Category: young adult

Book Review: The Morning Flower, by Amanda Hocking

the morning flower
Image belongs to St. Martin’s Press.

Title: The Morning Flower
Author:  Amanda Hocking
Genre: YA, fantasy
Rating: 3.0 out of 5

When Ulla Tulin took her internship at the Mimirin, the only mystery she thought she’d have to solve was that of her birth parents. After a girl named Eliana gets kidnapped while in her care, Ulla knows she has to find out the truth of who Eliana really is—and the only way to do that means traveling to the Omte capital, the place she suspects her mother is from.

Ulla didn’t expect that when she arrived she would discover the identity of a Skojare man who crossed paths with her mother—a man who could very well be her father. When the head of the Mimirin learns Ulla’s father is connected to the Älvolk, a secret society who believes they were tasked with protecting the First City and the only ones who know its location, he sends Ulla and Pan to Sweden where they find him living among the Älvolk. But all is not what it seems with the Älvolk and their urgent quest to find the Lost Bridge to the First City leaves Ulla feeling uneasy—and possibly in danger.

I like the idea of the troll mythology—although they’re basically humans living secretly among other humans—but I just don’t think Hocking is the best author for me to read. This felt really slow-paced to me, with a lot of unnecessary details and plot points, frankly. And the “romance” was a non-starter.

Ulla spends the whole book trying to figure out who her parents are, then her dad basically comes out of nowhere, knowing he’s her dad and offering her all the secrets of the Älvolk without hesitation, including taking her to their secret city? This was completely unbelievable and came across as heavy-handed deux ex machina.

Amanda Hocking is a YA author. The Morning Flower is her newest novel.

(Galley courtesy of St. Martin’s Press in exchange for an honest review.)

Book Review: Some Kind of Animal, by Maria Romasco Moore

some kind of animal
Image belongs to Delacorte Press.

Title: Some Kind of Animal
Author: Maria Romasco Moore
Genre: YA
Rating: 3.5 out of 5

Jo lives in the same town where her mother disappeared fifteen years ago. Everyone knows what happened to Jo’s mom. Now people are starting to talk about Jo. She’s barely passing her classes and falls asleep at her desk every day. She’s following in her mom’s footsteps. Jo has a secret — she has a twin sister. Her sister is not like most people. She lives in the woods, wild and free. Night after night, as often as she can manage, Jo slips out of her bedroom window and meets her sister in the woods, where together they run, fearlessly.

When Jo’s twin attacks a boy from town, the people in town assume it must have been Jo. Now Jo has to decide whether to tell the world about her sister or to run.

The basic premise of this novel was so far-fetched to me as to make the rest of the story a bit questionable:  I just don’t see how a fifteen-year-old girl has lived in the woods her entire life—and has been sneaking into town every night for years—and no one suspects her existence but her twin sister. You just can’t tell me a child would have been capable of that kind of stealth on a regular basis.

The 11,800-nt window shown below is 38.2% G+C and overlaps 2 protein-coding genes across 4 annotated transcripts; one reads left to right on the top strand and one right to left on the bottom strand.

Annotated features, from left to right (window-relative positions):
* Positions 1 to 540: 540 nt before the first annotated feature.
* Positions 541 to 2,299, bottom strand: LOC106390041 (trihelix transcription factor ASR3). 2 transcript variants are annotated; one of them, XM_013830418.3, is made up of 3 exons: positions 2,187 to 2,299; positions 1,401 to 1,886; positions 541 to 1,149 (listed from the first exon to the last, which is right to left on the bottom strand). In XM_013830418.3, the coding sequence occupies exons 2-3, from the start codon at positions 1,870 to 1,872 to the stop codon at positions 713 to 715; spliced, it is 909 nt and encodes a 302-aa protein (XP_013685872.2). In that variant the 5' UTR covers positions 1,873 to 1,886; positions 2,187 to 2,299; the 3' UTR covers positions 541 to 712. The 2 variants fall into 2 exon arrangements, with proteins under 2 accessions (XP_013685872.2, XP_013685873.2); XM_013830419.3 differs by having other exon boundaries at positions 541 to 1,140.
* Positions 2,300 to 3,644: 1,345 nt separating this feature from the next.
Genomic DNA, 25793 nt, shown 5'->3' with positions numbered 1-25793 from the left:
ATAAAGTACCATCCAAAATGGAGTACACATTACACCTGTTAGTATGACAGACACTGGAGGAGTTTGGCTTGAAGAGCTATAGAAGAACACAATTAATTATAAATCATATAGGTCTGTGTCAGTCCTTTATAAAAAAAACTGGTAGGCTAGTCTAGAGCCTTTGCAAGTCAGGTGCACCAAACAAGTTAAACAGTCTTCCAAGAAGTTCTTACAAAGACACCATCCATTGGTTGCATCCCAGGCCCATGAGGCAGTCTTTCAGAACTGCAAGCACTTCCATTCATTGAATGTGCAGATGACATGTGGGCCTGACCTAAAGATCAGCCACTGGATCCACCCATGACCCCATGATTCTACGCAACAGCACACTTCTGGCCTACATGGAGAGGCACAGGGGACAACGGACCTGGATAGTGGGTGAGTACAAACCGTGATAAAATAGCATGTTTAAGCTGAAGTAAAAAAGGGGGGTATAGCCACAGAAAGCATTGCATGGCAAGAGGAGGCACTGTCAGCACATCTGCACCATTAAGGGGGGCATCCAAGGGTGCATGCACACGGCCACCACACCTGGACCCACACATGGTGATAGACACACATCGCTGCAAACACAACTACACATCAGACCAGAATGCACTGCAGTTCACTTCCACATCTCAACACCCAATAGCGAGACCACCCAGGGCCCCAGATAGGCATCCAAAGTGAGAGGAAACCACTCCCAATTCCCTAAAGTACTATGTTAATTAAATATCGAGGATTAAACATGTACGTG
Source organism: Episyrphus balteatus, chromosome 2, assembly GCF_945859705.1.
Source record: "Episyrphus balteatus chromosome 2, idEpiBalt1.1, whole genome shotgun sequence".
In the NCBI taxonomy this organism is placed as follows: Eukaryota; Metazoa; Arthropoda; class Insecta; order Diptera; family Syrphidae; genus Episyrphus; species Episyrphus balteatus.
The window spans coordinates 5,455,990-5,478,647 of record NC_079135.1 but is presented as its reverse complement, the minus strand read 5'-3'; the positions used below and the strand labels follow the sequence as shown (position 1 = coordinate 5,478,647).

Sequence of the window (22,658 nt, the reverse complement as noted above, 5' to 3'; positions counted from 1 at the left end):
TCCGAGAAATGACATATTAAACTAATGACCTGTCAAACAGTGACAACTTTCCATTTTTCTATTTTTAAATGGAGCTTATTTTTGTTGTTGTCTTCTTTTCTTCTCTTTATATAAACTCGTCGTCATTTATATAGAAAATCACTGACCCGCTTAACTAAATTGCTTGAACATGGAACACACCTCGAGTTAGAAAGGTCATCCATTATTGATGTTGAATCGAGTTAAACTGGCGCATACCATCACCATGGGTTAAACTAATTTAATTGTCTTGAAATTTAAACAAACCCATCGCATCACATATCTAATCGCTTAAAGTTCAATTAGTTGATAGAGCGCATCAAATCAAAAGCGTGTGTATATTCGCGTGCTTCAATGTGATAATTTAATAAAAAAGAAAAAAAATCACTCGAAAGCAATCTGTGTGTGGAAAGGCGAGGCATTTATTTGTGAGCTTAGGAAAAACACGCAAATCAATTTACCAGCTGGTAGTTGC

Frankly, the town in question—and its residents—was an ugly, mean place. I’m sure places like this exist, but it had no redeeming qualities—and no nice people living there, either. Jo’s family was awful. Her life was awful. Even her best friend was awful. Jo herself wasn’t the greatest/brightest, even keeping in mind she’s only fifteen. The writing was solid and evocative, but if the basic premise of a story isn’t believable for me, it casts doubt on the entire novel.

Maria Romasco Moore teaches writing. Some Kind of Animal is her debut novel.

(Galley courtesy of Delacorte Press in exchange for an honest review.)

Book Review and Blog Tour: Lobizona, by Romina Garber

lobizona
Image belongs to St. Martin’s Press.

Title:  Lobizona
Author:  Romina Garber  
Genre:     YA, fantasy
Rating:     4 out of 5

Manuela Azul has been crammed into an existence that feels too small for her. As an undocumented immigrant who’s on the run from her father’s Argentine crime-family, Manu is confined to a small apartment and a small life in Miami, Florida.

Until Manu’s protective bubble is shattered.

Her surrogate grandmother is attacked, lifelong lies are exposed, and her mother is arrested by ICE. Without a home, without answers, and finally without shackles, Manu investigates the only clue she has about her past–a mysterious “Z” emblem—which leads her to a secret world buried within our own. A world connected to her dead father and his criminal past. A world straight out of Argentine folklore, where the seventh consecutive daughter is born a bruja and the seventh consecutive son is a lobizón, a werewolf. A world where her unusual eyes allow her to belong.